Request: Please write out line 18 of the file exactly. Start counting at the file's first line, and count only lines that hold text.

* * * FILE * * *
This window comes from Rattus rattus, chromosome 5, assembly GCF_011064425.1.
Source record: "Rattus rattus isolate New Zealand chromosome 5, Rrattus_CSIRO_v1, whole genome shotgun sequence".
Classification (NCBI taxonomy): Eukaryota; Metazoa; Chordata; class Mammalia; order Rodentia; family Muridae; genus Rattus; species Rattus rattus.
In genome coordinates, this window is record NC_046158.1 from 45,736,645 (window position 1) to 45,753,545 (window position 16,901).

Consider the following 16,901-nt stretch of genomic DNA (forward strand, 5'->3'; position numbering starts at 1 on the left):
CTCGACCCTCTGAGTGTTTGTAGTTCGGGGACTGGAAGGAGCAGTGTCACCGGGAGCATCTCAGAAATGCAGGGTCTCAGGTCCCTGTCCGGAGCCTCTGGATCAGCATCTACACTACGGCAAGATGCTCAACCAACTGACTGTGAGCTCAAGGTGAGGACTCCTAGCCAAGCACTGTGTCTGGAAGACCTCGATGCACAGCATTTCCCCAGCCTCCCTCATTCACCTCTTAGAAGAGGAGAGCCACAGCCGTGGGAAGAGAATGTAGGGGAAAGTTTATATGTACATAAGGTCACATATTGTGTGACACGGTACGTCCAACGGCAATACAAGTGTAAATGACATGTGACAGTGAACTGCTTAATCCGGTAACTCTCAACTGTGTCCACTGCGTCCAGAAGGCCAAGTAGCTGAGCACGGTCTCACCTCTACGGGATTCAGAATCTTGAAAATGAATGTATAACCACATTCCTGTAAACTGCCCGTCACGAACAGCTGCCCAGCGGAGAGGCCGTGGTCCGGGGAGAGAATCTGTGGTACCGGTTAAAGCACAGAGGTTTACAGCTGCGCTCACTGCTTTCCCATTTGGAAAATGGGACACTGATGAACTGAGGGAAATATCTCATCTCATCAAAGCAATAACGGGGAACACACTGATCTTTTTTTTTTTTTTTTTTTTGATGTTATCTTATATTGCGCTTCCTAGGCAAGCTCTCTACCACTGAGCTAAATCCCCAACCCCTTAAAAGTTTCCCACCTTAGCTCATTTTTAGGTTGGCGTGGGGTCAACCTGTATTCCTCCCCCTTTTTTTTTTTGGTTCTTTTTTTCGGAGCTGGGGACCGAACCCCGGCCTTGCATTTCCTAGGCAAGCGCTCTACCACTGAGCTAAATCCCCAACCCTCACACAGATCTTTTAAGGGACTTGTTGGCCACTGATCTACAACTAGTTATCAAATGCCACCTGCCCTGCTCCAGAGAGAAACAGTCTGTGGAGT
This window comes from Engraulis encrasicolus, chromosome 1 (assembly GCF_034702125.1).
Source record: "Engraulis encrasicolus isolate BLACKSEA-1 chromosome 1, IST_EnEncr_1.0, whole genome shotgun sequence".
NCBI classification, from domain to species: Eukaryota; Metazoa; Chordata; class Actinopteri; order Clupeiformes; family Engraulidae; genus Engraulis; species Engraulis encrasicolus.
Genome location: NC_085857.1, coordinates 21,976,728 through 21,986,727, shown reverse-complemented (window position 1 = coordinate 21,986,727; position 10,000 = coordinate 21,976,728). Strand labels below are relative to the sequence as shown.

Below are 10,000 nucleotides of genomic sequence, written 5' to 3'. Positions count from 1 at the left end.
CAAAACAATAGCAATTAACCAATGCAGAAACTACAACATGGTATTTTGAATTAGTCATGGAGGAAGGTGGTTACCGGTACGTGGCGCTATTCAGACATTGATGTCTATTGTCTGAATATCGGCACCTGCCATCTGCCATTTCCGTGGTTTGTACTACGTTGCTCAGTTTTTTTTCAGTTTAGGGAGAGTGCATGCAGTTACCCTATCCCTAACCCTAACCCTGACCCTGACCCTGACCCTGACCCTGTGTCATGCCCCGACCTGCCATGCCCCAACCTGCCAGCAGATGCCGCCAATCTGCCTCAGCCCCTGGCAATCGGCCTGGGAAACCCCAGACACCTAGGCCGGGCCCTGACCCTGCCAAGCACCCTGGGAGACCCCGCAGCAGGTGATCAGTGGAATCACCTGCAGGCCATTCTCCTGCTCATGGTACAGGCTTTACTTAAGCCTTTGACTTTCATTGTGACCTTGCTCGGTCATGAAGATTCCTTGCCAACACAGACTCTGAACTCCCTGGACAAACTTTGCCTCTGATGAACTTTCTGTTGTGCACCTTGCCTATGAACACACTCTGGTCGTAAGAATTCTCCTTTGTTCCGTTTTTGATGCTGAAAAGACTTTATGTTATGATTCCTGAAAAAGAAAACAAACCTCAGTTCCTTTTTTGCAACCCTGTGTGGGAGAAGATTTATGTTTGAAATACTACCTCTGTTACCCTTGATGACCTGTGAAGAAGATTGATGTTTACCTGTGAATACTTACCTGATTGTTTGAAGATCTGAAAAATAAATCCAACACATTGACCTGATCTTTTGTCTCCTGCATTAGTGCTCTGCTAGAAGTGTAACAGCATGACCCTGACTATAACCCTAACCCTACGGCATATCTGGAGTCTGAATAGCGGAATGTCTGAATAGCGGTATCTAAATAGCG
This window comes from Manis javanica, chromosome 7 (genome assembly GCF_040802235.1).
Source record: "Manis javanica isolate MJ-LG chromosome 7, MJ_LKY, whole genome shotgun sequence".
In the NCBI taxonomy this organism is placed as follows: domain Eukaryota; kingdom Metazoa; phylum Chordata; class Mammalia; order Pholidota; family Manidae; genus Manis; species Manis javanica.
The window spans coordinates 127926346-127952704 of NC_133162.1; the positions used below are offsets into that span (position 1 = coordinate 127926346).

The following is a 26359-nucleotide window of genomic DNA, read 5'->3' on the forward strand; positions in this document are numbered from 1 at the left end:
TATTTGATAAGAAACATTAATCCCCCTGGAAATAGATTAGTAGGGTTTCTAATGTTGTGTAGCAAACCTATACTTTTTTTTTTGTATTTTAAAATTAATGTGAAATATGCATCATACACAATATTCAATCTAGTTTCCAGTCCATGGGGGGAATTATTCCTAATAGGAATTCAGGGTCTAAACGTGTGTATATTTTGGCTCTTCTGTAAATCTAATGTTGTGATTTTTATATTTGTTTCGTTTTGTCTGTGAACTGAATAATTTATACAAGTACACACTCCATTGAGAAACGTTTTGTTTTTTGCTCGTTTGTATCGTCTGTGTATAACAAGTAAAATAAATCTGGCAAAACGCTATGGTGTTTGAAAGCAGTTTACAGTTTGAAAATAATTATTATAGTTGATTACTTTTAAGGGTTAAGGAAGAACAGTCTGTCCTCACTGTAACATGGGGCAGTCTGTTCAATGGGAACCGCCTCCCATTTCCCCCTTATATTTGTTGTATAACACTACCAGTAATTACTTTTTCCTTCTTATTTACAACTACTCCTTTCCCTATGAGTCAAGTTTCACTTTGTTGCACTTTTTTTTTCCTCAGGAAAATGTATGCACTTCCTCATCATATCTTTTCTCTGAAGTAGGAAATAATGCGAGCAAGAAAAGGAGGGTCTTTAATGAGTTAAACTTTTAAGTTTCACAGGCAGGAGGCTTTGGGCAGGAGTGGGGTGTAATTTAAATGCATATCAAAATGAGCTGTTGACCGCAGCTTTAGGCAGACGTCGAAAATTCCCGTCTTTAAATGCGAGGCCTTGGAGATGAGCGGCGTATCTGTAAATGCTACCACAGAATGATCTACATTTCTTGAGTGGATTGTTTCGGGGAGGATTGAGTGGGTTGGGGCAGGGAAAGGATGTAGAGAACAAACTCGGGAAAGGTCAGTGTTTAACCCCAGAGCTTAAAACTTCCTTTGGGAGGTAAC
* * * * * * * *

TATTTGATAAGAAACATTAATCCCCCTGGAAATAGATTAGTAGGGTTTCTAATGTTGTGTAGCAAACCTATACTTTTTTTTTTGTATTTTAAAATTAATGTGAAATATGCATCATACACAATATTCAATCTAGTTTCCAGTCCATGGGGGGAATTATTCCTAATAGGAATTCAGGGTCTAAACGTGTGTATATTTTGGCTCTTCTGTAAATCTAATGTTGTGATTTTTATATTTGTTTCGTTTTGTCTGTGAACTGAATAATTTATACAAGTACACACTCCATTGAGAAACGTTTTGTTTTTTGCTCGTTTGTATCGTCTGTGTATAACAAGTAAAATAAATCTGGCAAAACGCTATGGTGTTTGAAAGCAGTTTACAGTTTGAAAATAATTATTATAGTTGATTACTTTTAAGGGTTAAGGAAGAACAGTCTGTCCTCACTGTAACATGGGGCAGTCTGTTCAATGGGAACCGCCTCCCATTTCCCCCTTATATTTGTTGTATAACACTACCAGTAATTACTTTTTCCTTCTTATTTACAACTACTCCTTTCCCTATGAGTCAAGTTTCACTTTGTTGCACTTTTTTTTTCCTCAGGAAAATGTATGCACTTCCTCATCATATCTTTTCTCTGAAGTAGGAAATAATGCGAGCAAGAAAAGGAGGGTCTTTAATGAGTTAAACTTTTAAGTTTCACAGGCAGGAGGCTTTGGGCAGGAGTGGGGTGTAATTTAAATGCATATCAAAATGAGCTGTTGACCGCAGCTTTAGGCAGACGTCGAAAATTCCCGTCTTTAAATGCGAGGCCTTGGAGATGAGCGGCGTATCTGTAAATGCTACCACAGAATGATCTACATTTCTTGAGTGGATTGTTTCGGGGAGGATTGAGTGGGTTGGGGCAGGGAAAGGATGTAGAGAACAAACTCGGGAAAGGTCAGTGTTTAACCCCAGAGCTTAAAACTTCCTTTGGGAGGTAAC